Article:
@Anonymous- I agree that perhaps, at the time, leaders didn't realize what they were doing was wrong. But this doesn't excuse them from taking responsibility for what has been done and to take action to undue the harm that has been done. Knowing that what was done was abusive and then not trying to make things better is just as bad as allowing those actions to continue. But they can't even muster a simple apology, recognizing and accepting responsibility for making mistakes that were (and are) harmful.

@apronkid- SO TRUE. It is so hard when extended family members or other people refer to my being gay as a challenge. Usually, along with that they say something along the lines of having faith and trusting the lord to overcome challenges. Being gay is just as much of a "challenge" as being straight. What? You are straight? That must be SO hard! There is no reason that it should be a challenge. It is only because of the perceptions of others that it is any sort of a challenge. It has nothing to do with being gay in and of itself.

Jonathan Adamson said...

@Sean- Harsh. However, I do like the thing you said about members challenging unchristian teachings if they indeed valued being a Christian. I never think of members as "deceived" or like I somehow need to wake them up so they can smell the coffee. I think that Mormonism really does work for some people. It is what makes them happy. It is what they want in life. It brings them true peace and purpose. Why should I be angry that they have found that? I wish everyone could feel that sense of belonging and peace and purpose. What I do feel obligated to speak out on is when what brings them peace and purpose and happiness is being forced upon others as if it is the answer for everyone. THAT is when I cannot stay silent.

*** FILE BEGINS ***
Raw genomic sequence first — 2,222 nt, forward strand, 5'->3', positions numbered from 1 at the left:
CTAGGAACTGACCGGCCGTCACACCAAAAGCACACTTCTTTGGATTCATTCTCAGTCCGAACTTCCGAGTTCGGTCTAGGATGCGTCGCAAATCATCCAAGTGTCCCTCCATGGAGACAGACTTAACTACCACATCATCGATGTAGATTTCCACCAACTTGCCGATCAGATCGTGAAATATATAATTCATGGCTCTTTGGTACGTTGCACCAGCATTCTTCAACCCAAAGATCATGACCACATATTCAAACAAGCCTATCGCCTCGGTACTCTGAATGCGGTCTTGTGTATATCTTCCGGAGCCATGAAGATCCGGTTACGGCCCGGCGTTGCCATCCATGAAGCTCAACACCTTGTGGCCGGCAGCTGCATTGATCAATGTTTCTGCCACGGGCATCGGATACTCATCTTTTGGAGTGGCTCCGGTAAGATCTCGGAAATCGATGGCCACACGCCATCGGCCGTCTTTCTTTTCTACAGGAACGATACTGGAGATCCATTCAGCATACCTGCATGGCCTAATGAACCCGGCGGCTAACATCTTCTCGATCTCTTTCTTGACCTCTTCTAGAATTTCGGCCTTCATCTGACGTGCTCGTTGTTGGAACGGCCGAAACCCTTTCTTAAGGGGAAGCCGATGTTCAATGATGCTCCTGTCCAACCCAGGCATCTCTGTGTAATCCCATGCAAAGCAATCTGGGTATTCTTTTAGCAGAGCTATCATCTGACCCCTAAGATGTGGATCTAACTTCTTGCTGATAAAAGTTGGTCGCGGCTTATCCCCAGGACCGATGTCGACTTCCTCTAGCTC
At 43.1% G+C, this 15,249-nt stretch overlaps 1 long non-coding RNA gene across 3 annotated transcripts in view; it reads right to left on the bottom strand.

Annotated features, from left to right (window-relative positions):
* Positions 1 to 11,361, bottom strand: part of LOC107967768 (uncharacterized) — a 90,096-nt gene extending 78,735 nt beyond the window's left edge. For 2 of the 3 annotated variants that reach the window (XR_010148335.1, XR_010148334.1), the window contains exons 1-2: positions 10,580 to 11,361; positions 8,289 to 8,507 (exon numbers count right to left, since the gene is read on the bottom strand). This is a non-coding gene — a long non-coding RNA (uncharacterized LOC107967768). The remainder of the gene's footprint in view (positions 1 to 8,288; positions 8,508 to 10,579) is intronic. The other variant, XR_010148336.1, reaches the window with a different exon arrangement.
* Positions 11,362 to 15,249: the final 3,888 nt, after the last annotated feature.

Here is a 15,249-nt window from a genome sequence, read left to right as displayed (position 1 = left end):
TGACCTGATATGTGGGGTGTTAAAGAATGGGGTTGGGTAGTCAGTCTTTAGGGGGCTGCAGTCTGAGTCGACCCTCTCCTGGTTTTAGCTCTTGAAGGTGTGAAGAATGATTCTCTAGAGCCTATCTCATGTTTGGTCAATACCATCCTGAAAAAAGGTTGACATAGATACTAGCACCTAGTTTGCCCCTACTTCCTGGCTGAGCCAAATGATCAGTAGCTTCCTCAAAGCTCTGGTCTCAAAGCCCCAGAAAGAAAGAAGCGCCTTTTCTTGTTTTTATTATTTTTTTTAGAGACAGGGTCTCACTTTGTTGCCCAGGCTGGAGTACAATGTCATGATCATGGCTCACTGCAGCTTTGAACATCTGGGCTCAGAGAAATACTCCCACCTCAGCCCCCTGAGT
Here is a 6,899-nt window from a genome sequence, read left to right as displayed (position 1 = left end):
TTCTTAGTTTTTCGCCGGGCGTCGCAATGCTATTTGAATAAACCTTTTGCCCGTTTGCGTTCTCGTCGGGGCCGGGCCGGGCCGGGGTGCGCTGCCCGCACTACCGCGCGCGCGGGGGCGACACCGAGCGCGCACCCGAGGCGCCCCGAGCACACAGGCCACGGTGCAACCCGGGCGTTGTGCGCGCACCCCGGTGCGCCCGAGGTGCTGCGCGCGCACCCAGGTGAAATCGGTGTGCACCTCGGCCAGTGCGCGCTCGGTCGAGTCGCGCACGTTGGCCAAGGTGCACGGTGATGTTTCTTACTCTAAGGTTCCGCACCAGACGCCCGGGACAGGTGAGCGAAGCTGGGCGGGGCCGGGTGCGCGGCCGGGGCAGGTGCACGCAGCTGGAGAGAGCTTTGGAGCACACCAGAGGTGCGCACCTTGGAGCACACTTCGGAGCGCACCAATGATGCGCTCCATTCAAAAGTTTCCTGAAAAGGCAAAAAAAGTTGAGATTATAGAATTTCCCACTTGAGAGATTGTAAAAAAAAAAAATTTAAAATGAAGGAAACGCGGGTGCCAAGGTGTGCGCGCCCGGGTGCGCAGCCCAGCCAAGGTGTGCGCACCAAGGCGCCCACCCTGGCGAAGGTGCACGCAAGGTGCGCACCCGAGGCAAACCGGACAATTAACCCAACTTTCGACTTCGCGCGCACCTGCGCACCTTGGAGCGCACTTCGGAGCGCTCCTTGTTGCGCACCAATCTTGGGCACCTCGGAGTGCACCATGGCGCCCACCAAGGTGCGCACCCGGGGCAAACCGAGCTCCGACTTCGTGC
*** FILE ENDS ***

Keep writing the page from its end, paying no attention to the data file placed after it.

@jen- I wonder how that can be done. For my family, it was me coming out to them that made them realize how ignorant they had been about homosexuality. But that doesn't work for everyone. I'm not sure there is one answer that will work like magic. I think the only thing we can do is to be open about how we feel and about our experiences. It is hard sometimes because they are very personal, and honestly, no one's business. But if we are to seek understanding... we have to be willing to make ourselves a little vulnerable and let people see inside of us. See the hurt, the pain, the struggle. Take off that strong game face every now and then and help them see into our soul. It is easy to be on the defensive. But once we do, the other side simply writes us off as evil, confused, messed up, etc, etc.